5 Ways to Support a Youth Experiencing Emotional Pain
Children and teens can often struggle with emotional pain. Emotional pain can feel devastating and can vary by person, but commonly includes thoughts of not feeling “good enough”, sadness, anger, shame, guilt, and anxiety. When youth are experiencing emotional pain, it can make it difficult to enjoy life and can lead to depression, thoughts of self -harm or suicide.
Each year, 44,193 Americans die by suicide. Even in our community, we are not immune to this tragedy that is happening across the United States. In the Kanas City metro area, severe emotional pain and youth suicide are common. The state of Missouri ranks 17th in the country for the most deaths caused by suicide, with Kansas being ranked 19th. Suicide is the second leading cause of death for youth ages 15-24. In a Centers for Disease Control and Prevention survey, 17.7 percent of students in grades 9 through 12 reported that they had “seriously considered suicide” in the past year.
As a parent or caregiver, the best way to help a young person who is struggling emotionally and experiencing thoughts of suicide is to start communicating. Here are five actionable steps from The National Institute of Mental Health for helping someone who is in emotional pain.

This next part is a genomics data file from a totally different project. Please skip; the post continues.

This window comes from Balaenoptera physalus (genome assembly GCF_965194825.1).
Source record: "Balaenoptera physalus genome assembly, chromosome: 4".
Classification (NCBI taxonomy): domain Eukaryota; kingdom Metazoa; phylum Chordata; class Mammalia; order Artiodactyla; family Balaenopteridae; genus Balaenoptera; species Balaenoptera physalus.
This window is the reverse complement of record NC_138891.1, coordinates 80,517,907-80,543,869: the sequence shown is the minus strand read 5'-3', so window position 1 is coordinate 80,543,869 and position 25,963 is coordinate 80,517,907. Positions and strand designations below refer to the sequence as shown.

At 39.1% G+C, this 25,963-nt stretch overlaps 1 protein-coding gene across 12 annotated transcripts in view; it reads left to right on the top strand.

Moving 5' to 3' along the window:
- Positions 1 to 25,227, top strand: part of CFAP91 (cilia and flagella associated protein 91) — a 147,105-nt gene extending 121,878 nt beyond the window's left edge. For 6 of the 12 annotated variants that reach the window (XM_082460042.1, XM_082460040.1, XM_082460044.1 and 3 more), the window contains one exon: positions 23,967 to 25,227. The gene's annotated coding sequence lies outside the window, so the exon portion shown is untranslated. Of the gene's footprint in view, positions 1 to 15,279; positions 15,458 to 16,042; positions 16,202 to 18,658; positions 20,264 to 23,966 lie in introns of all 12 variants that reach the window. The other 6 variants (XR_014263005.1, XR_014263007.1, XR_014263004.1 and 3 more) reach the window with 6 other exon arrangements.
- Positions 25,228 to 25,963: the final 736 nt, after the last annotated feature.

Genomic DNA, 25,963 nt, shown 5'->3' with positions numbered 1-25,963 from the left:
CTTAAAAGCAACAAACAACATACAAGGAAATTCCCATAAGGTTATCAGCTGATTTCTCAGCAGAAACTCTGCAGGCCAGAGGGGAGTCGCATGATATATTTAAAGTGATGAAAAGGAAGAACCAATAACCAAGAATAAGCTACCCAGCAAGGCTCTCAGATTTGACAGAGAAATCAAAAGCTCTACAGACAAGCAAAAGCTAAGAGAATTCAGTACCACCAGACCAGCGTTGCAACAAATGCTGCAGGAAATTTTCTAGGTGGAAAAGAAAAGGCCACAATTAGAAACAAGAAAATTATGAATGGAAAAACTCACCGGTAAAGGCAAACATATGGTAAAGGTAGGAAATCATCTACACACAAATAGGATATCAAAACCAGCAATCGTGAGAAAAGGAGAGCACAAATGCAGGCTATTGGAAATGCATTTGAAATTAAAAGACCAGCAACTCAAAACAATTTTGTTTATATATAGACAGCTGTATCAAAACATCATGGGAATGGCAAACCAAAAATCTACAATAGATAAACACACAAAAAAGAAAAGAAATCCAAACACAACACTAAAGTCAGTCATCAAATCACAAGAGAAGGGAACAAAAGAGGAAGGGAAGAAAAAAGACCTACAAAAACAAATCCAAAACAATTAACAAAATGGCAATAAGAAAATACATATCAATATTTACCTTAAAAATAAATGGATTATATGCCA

5 Steps to Provide Support to Someone in Emotional Pain
- Ask directly if they are thinking of committing suicide. Asking this tough question will start the conversation, and studies show that it doesn’t increase the risk for suicide attempts or ideations.
- Keep them safe by removing any access to items such as guns, pills or weapons.
- Be supportive by listening to them. Talking to someone about his or her thoughts and feelings can help reduce his or her suicidal thoughts.
- Gather a support network. Connect with a mental health professional or treatment program that can provide professional resources and support.
- Stay connected during and after any treatment. Providing ongoing support and building a reliable team around the individual can help them achieve and maintain a healthy life.
By starting with communication and these steps, you can help a person in need feel better. It’s also important to be educated about the risk factors and warning signs to look for in teens. Learn more about our residential treatment program.
If you know a youth struggling with depression or experiencing thoughts of self-harm, contact Niles at (816) 895-4299, or immediately contact the National Suicide Prevention Lifeline at 1-800-273-TALK (8255).